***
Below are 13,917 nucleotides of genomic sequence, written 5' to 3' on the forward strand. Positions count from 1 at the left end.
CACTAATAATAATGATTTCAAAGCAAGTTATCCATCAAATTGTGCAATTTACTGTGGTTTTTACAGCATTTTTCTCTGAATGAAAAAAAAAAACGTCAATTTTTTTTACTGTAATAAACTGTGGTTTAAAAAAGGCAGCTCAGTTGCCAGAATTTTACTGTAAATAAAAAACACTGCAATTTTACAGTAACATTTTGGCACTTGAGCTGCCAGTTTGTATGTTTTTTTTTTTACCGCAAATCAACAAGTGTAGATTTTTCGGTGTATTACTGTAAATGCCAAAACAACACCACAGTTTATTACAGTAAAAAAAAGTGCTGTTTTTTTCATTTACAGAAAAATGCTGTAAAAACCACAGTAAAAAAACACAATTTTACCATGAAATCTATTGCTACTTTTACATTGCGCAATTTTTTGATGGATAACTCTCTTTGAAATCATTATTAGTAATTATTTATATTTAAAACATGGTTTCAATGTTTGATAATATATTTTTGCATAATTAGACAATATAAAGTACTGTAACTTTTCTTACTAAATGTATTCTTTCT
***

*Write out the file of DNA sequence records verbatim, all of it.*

Below are 13,917 nucleotides of genomic sequence, written 5' to 3' on the forward strand. Positions count from 1 at the left end.
CACTAATAATAATGATTTCAAAGCAAGTTATCCATCAAATTGTGCAATTTACTGTGGTTTTTACAGCATTTTTCTCTGAATGAAAAAAAAAAACGTCAATTTTTTTTACTGTAATAAACTGTGGTTTAAAAAAGGCAGCTCAGTTGCCAGAATTTTACTGTAAATAAAAAACACTGCAATTTTACAGTAACATTTTGGCACTTGAGCTGCCAGTTTGTATGTTTTTTTTTTTACCGCAAATCAACAAGTGTAGATTTTTCGGTGTATTACTGTAAATGCCAAAACAACACCACAGTTTATTACAGTAAAAAAAAGTGCTGTTTTTTTCATTTACAGAAAAATGCTGTAAAAACCACAGTAAAAAAACACAATTTTACCATGAAATCTATTGCTACTTTTACATTGCGCAATTTTTTGATGGATAACTCTCTTTGAAATCATTATTAGTAATTATTTATATTTAAAACATGGTTTCAATGTTTGATAATATATTTTTGCATAATTAGACAATATAAAGTACTGTAACTTTTCTTACTAAATGTATTCTTTCT